Page images
PDF
EPUB

Accept the wreath which you deserve alone,
In whom all beauties are compriz'd in one.

See what delights in fylvan scenes appear!
Defcending Gods have found Elyzium here.
In woods bright Venus with Adonis stray'd,
And chafte Diana haunts the foreft-fhade.
Come, lovely nymph, and blefs the filent hours,
When fwains from fheering feek their nightly bow'rs;
When weary reapers quit the fultry field,

60

65 And crown'd with corn, their thanks to Ceres yield. This harmless grove no lurking viper hides, But in my breaft the ferpent Love abides. Here bees from bloffoms fip the rofy dew, But your Alexis knows no fweet but you. Oh deign to vifit our forfaken feats, The moffy fountains, and the green retreats! Where-e'er you walk, cool gales fhall fan the glade, Trees, where you fit, fhall croud into a fhade;

70

Where-e'er you tread, the blushing flow'rs fhall rife, 75
And all things flourish where you turn your eyes.
Oh! how I long with you to païs my days,
Invoke the Mufes, and refound your praise!
Your praise the birds fhall chant in ev'ry grove,
And winds fhall waft it to the pow'r above.
But would you fing, and rival Orpheus' strain,
The wond'ring forests foon should dance again,
The moving mountains hear the pow'rful call,
And headlong ftreams hang lift'ning in their fall!

But fee, the shepherds fhun the noon-day heat,
The lowing herds to murm'ring brooks retreat,
To closer fhades the panting flocks remove;
Ye Gods! and is there no relief for Love?
But foon the fun with milder rays defcends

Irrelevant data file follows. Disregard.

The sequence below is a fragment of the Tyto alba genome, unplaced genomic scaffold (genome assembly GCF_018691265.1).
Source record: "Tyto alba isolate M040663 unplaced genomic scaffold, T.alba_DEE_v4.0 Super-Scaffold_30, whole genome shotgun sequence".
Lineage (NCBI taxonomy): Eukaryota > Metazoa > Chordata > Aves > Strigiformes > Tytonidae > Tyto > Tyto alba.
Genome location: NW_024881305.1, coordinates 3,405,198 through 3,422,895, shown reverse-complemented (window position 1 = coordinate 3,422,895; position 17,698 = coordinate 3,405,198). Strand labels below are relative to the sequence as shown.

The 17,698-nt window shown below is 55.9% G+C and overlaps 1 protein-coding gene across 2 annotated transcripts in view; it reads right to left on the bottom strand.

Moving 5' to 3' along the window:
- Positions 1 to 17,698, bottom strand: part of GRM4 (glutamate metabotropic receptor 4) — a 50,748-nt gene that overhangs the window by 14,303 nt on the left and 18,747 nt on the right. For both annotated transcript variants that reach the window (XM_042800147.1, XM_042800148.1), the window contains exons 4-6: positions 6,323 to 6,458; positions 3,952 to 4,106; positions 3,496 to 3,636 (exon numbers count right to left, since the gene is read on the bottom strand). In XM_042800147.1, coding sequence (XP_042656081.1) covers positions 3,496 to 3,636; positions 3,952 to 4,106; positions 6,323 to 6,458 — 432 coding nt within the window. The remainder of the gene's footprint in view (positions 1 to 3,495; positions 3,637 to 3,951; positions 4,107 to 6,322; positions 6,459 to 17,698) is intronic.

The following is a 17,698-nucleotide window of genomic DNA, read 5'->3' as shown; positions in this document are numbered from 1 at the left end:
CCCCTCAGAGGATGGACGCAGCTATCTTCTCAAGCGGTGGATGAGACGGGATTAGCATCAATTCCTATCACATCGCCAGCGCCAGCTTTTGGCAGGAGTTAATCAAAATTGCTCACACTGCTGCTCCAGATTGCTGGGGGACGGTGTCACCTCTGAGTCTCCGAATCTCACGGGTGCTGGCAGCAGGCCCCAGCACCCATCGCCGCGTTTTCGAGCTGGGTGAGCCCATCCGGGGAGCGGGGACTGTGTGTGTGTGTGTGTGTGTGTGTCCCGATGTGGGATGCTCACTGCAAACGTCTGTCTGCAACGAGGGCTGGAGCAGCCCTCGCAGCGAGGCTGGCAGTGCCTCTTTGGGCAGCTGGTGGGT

To the cool ocean, where his journey ends:
On me Love's fiercer flames for ever prey,
By night he scorches, as he burns by day.

3

80

85

90

AUTUMN.

AUT U M

THE

N.

THIRD PASTORAL*.

To Mr. WYCHERLY.

B

Eneath the shade a spreading Beech displays,

Hylas and Ægon fung their rural lays,

This mourn'd a faithlefs, that an abfent Love,
And Delia's name and Doris fill'd the Grove.

Ye Mantuan nymphs, your facred fuccour bring;
Hylas and Ægon's rural lays I fing.

[ocr errors]

Thou, whom the Nine with Plautus' wit infpire,
The art of Terence, and Menander's fire;

Whose fense inftructs us, and whofe humour charms,
Whofe judgment sways us, and whose spirit warms!
Oh, fkill'd in Nature! fee the hearts of Swains,
Their artlefs paffions, and their tender pains.

Now fetting Phoebus fhone ferenely bright,

And fleecy clouds were ftreak'd with purple light;
When tuneful Hylas, with melodious moan

10

15

Taught rocks to weep, and made the mountains groan. Go, gentle gales, and bear my fighs away !

To Delia's ear the tender notes convey.

* This Paftoral consists of two parts, like the eighth of Virgil. The feene, a Hill, the time, at Sun-fet.

VOL. I.

D

As

As fome fad Turtle his loft love deplores,

And with deep murmurs fills the founding fhores;
Thus, far from Delia, to the winds I mourn,
Alike unheard, unpity'd, and forlorn.

Go, gentle gales, and bear my fighs along!
For her, the feather'd quires neglect their fong;
For her, the lymes their pleafing shades deny ;
For her, the lillies, hang their heads and die.
Ye flow'rs that droop, forfaken by the spring,
Ye birds, that left by fummer, ceafe to fing,
Ye trees that fade when autumn-heats remove,
Say, is not abfence death to those who love?

20

25

30